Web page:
- Sweden is widely considered to be the world’s greenest country, but its surprisingly lax forestry laws often leave decisions about logging to timber companies, and large swaths of biologically-rich boreal forest are being lost.
- Federal agencies and certifying bodies such as the Forest Stewardship Council have tried to improve the situation, but activists charge that they are unable to prevent forestry companies from cutting even the most valuable and the oldest forest tracts. I traveled there in 2011 to investigate their claims.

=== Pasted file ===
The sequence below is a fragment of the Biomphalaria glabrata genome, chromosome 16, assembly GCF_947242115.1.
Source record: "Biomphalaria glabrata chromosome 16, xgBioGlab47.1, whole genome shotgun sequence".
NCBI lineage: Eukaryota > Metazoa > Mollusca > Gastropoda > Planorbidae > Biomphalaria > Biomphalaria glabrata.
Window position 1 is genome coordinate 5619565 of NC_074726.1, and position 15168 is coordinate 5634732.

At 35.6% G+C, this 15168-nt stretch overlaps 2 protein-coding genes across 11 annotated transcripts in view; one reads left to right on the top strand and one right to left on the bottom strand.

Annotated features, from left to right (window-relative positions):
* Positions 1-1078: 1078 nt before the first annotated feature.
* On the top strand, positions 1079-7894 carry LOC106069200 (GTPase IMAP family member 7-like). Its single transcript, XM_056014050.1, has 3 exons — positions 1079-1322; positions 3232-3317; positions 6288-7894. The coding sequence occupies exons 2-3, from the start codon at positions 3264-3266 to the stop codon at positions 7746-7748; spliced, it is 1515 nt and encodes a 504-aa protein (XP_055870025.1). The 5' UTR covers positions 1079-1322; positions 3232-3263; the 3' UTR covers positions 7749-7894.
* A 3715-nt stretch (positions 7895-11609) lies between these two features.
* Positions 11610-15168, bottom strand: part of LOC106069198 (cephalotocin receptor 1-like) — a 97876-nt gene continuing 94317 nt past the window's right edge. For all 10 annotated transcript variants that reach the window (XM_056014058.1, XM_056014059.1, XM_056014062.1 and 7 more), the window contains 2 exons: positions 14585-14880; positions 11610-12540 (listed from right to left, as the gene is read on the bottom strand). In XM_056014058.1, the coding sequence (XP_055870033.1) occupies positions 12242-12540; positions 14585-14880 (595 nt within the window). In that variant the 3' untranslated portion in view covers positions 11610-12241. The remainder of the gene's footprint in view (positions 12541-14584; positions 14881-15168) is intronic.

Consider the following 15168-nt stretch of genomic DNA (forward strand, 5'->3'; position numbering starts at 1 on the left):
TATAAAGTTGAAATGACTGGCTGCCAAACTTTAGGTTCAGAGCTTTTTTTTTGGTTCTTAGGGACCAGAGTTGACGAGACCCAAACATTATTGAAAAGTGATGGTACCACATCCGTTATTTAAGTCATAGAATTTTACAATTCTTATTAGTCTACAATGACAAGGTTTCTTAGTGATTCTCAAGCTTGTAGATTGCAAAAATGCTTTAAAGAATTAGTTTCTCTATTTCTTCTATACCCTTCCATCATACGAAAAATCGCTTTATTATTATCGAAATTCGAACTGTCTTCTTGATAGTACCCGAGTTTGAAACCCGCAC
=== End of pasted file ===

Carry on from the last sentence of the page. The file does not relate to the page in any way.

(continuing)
- These forest watchdogs have trained themselves to identify rare and endangered species of fungi and lichens, whose presence prevents cutting of those richest tracts, a successful but rugged tactic requiring long days of trekking, climbing, and lifting or turning of many logs.
- This post is insider content, which is available to paying subscribers.
Near the Arctic Circle in late summer 2011, I waited at a petrol station on the outskirts of a large tract of Sweden’s boreal forest. My Volvo had completely cooled down by the time a red hatchback rolled up fitting the description I was looking for. Out leapt a man in full camo gear, squinting…